Textbook publishers, responding to complaints about ethnic stereotypes, have replaced old myths that glorified American history with new myths that oversimplify group conflicts, romanticize underdogs and attach too little significance to the nation's common problems and achievements, according to a new study of high school history texts.
The study, which includes the American history books most widely used in Washington area schools, was written by Nathan Glazer, professor of education and sociology at Harvard University, and Reed Ueda, assistant professor of history at Tufts University.
"The American story cannot be properly reduced to that of exploited and exploiters," the study declares, in which the "the superior moral qualities of minorities" are proclaimed and whites are presented as "malevolent." Instead, it asks for "a more complex and truer picture of American diversity," showing that "both sides are human, with all that entails."
Among the books analyzed in the report is "Rise of the American Nation," published by Harcourt, Brace, Jovanovich, the most widely used history textbook in D.C., Montgomery, and Prince George's. Another is "Our American Heritage," published by Silver Burdett, the text most widely used in Fairfax County. Four other books that social studies supervisors said are used in some local school systems also are examined in the report.
In interviews last week the study received a mixed reaction from social studies supervisors for area school systems.
Dana G. Kurfman, head of social studies for Prince George's schools, called the study "healthy criticism." He said the books "may well have swung too far," but added, "I don't think the teachers have shifted as much as the textbooks."
But Frances Powell, supervising director for social studies in District of Columbia schools, said the books "are getting much better than they used to be."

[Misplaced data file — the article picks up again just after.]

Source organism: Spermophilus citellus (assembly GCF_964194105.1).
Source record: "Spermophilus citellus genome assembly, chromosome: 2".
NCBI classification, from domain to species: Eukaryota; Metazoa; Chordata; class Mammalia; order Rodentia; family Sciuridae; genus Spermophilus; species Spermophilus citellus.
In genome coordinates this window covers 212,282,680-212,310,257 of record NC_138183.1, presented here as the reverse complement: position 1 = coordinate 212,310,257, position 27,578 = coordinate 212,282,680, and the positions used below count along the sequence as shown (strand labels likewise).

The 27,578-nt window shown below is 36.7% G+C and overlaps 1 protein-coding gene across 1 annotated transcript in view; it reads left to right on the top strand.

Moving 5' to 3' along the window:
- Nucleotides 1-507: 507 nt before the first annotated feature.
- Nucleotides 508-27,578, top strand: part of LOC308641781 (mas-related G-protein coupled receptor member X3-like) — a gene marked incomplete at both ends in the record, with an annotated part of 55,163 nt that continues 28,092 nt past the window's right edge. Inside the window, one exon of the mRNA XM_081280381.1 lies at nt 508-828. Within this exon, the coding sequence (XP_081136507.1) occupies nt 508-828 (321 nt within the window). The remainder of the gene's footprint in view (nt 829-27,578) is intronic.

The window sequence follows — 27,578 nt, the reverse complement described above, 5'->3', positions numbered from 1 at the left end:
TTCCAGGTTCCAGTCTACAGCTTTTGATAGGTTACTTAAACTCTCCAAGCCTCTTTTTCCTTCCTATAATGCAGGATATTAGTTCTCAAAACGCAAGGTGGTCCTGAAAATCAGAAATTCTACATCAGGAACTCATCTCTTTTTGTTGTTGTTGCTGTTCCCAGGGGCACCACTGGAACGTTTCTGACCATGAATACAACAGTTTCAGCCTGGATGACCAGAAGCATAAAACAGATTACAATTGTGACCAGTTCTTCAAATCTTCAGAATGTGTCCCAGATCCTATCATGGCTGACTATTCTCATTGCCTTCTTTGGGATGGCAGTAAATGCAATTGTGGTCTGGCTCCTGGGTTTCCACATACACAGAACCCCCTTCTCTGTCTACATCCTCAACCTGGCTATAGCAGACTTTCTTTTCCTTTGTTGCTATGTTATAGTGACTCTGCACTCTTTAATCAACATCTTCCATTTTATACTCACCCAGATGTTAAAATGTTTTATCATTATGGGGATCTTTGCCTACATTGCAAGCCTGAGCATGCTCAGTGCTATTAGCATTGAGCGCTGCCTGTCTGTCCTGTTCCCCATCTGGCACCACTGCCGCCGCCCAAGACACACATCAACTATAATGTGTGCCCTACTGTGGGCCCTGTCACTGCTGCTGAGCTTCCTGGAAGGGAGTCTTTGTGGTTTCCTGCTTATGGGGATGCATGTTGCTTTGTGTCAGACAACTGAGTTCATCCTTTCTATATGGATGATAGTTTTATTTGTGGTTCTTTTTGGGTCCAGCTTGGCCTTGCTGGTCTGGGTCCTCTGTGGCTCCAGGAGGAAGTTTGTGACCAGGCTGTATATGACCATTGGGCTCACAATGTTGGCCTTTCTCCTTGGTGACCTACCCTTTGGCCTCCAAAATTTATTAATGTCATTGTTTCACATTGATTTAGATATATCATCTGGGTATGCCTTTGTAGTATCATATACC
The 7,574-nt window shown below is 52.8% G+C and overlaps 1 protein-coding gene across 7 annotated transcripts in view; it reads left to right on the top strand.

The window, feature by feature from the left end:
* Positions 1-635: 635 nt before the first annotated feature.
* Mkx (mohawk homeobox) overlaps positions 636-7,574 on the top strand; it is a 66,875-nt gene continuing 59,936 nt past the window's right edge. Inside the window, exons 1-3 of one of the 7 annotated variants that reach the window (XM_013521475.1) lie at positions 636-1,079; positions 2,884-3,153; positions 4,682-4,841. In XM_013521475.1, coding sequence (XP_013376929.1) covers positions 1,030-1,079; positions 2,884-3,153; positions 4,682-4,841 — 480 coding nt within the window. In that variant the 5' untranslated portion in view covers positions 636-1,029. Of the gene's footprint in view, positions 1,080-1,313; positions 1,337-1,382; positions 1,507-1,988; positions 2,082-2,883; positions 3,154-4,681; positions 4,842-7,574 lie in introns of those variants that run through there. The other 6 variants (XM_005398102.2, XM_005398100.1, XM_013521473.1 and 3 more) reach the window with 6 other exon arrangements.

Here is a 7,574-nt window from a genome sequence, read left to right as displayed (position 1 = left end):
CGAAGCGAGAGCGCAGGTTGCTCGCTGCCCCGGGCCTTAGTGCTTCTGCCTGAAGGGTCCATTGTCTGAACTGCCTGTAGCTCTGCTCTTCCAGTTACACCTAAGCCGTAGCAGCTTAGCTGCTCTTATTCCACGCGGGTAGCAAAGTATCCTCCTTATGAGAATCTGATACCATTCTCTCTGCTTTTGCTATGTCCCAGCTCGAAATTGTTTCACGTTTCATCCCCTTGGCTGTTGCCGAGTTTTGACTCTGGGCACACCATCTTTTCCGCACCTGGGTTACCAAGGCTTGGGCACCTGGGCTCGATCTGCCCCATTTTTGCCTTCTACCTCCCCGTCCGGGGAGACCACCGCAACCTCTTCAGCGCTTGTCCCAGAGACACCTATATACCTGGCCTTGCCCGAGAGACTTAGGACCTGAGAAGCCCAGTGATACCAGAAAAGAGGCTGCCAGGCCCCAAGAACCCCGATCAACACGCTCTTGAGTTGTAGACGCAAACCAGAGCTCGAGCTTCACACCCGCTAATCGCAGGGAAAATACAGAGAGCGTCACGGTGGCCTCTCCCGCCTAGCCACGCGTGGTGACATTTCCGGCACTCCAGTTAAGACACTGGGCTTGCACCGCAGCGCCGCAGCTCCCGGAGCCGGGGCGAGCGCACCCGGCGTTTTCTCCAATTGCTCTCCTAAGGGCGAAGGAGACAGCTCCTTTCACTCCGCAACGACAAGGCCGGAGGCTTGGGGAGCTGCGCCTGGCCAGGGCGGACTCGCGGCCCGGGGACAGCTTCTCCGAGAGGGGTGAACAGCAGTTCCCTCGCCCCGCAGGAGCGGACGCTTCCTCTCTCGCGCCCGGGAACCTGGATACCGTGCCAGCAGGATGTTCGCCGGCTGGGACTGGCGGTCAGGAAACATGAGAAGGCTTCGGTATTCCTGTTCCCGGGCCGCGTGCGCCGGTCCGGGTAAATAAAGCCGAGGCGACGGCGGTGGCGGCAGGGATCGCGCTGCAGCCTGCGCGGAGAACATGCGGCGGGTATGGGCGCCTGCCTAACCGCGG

"I don't see how you can do an accurate portrayal of U.S. history without dealing with some negative things," Powell said. You can't do an all-positive history. It's not all perfect like they said it was when I went to school."
The study suggests that in addition to spotlighting blacks, Hispanics and American Indians, as most of the texts do now, the books should include "somewhat more" more material on white ethnic groups, such as Poles, Italians and Jews, who have been targets of prejudice and yet achieved substantial success.
"There is indeed a history of oppressors and oppressive, and it must be told," the study says. "But the white 'oppressors' themselves form a complex mix of European ethnic groups, divided by language and religion . . . they complicate the history of this white majority . . . And they offer a bridge of varied experiences that indicate a potential course for those nonwhite minorities and new immigrants" with below average income and education.
The new 68-page study, entitled "Ethnic Groups in History Textbooks," was published by the Ethics and Public Policy Center in Washington.
Glazer, its lead author, is coauthor of two major works of American sociology, "The Lonely Crowd," written with David Riesman and Reuel Denney, and "Beyond the Melting Pot," with Daniel P. Moynihan, now U.S. senator from New York. Ueda, the study's other author, received a doctorate in American history from Harvard in 1981.
The study says the amount of space devoted to minorities ranges from about 6 to 12 percent in the six books examined in detail. The proportion of pictures showing minority group members is somewhat larger--from 15 to 40 percent.